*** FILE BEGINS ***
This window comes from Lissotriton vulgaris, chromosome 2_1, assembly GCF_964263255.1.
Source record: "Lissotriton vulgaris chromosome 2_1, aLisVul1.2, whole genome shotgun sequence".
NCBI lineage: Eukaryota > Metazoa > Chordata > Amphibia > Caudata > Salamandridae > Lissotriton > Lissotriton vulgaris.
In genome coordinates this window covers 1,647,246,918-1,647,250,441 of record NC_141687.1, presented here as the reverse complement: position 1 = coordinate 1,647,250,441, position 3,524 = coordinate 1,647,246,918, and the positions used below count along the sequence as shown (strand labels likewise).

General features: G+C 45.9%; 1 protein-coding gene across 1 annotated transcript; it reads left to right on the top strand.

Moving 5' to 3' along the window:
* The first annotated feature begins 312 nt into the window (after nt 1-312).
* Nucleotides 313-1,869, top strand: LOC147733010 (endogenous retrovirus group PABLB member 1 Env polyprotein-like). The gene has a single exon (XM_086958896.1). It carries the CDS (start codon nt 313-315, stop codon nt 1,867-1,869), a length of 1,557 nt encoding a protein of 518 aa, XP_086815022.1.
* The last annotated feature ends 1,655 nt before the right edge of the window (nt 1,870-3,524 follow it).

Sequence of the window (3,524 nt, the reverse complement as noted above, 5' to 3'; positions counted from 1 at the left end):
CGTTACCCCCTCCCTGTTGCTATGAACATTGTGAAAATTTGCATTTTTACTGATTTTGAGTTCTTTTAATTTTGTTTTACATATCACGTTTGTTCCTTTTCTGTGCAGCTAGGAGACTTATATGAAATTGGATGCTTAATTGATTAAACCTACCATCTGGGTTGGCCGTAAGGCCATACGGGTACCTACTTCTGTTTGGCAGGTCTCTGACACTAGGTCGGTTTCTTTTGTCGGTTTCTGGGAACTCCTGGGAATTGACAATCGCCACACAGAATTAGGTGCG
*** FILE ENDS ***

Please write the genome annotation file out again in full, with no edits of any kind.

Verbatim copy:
This window comes from Lissotriton vulgaris, chromosome 2_1, assembly GCF_964263255.1.
Source record: "Lissotriton vulgaris chromosome 2_1, aLisVul1.2, whole genome shotgun sequence".
NCBI lineage: Eukaryota > Metazoa > Chordata > Amphibia > Caudata > Salamandridae > Lissotriton > Lissotriton vulgaris.
In genome coordinates this window covers 1,647,246,918-1,647,250,441 of record NC_141687.1, presented here as the reverse complement: position 1 = coordinate 1,647,250,441, position 3,524 = coordinate 1,647,246,918, and the positions used below count along the sequence as shown (strand labels likewise).

General features: G+C 45.9%; 1 protein-coding gene across 1 annotated transcript; it reads left to right on the top strand.

Moving 5' to 3' along the window:
* The first annotated feature begins 312 nt into the window (after nt 1-312).
* Nucleotides 313-1,869, top strand: LOC147733010 (endogenous retrovirus group PABLB member 1 Env polyprotein-like). The gene has a single exon (XM_086958896.1). It carries the CDS (start codon nt 313-315, stop codon nt 1,867-1,869), a length of 1,557 nt encoding a protein of 518 aa, XP_086815022.1.
* The last annotated feature ends 1,655 nt before the right edge of the window (nt 1,870-3,524 follow it).

Sequence of the window (3,524 nt, the reverse complement as noted above, 5' to 3'; positions counted from 1 at the left end):
CGTTACCCCCTCCCTGTTGCTATGAACATTGTGAAAATTTGCATTTTTACTGATTTTGAGTTCTTTTAATTTTGTTTTACATATCACGTTTGTTCCTTTTCTGTGCAGCTAGGAGACTTATATGAAATTGGATGCTTAATTGATTAAACCTACCATCTGGGTTGGCCGTAAGGCCATACGGGTACCTACTTCTGTTTGGCAGGTCTCTGACACTAGGTCGGTTTCTTTTGTCGGTTTCTGGGAACTCCTGGGAATTGACAATCGCCACACAGAATTAGGTGCG